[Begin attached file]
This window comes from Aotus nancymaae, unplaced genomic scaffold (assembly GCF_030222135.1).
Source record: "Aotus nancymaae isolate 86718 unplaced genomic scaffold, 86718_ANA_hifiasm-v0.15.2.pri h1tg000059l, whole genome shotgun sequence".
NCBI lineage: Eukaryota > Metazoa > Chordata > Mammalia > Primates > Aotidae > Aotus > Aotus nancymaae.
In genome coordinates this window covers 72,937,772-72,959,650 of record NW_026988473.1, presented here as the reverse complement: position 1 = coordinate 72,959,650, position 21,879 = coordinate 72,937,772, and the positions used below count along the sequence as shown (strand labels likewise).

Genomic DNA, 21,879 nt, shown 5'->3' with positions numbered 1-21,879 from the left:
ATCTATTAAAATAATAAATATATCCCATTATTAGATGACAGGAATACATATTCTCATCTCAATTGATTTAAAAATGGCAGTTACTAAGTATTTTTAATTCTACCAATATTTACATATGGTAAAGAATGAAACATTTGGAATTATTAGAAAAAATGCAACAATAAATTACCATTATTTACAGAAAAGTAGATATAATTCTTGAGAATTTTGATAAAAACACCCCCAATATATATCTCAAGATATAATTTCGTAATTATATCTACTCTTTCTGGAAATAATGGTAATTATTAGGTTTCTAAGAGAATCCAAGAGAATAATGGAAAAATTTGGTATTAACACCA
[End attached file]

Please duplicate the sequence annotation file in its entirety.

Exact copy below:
This window comes from Aotus nancymaae, unplaced genomic scaffold (assembly GCF_030222135.1).
Source record: "Aotus nancymaae isolate 86718 unplaced genomic scaffold, 86718_ANA_hifiasm-v0.15.2.pri h1tg000059l, whole genome shotgun sequence".
NCBI lineage: Eukaryota > Metazoa > Chordata > Mammalia > Primates > Aotidae > Aotus > Aotus nancymaae.
In genome coordinates this window covers 72,937,772-72,959,650 of record NW_026988473.1, presented here as the reverse complement: position 1 = coordinate 72,959,650, position 21,879 = coordinate 72,937,772, and the positions used below count along the sequence as shown (strand labels likewise).

Genomic DNA, 21,879 nt, shown 5'->3' with positions numbered 1-21,879 from the left:
ATCTATTAAAATAATAAATATATCCCATTATTAGATGACAGGAATACATATTCTCATCTCAATTGATTTAAAAATGGCAGTTACTAAGTATTTTTAATTCTACCAATATTTACATATGGTAAAGAATGAAACATTTGGAATTATTAGAAAAAATGCAACAATAAATTACCATTATTTACAGAAAAGTAGATATAATTCTTGAGAATTTTGATAAAAACACCCCCAATATATATCTCAAGATATAATTTCGTAATTATATCTACTCTTTCTGGAAATAATGGTAATTATTAGGTTTCTAAGAGAATCCAAGAGAATAATGGAAAAATTTGGTATTAACACCA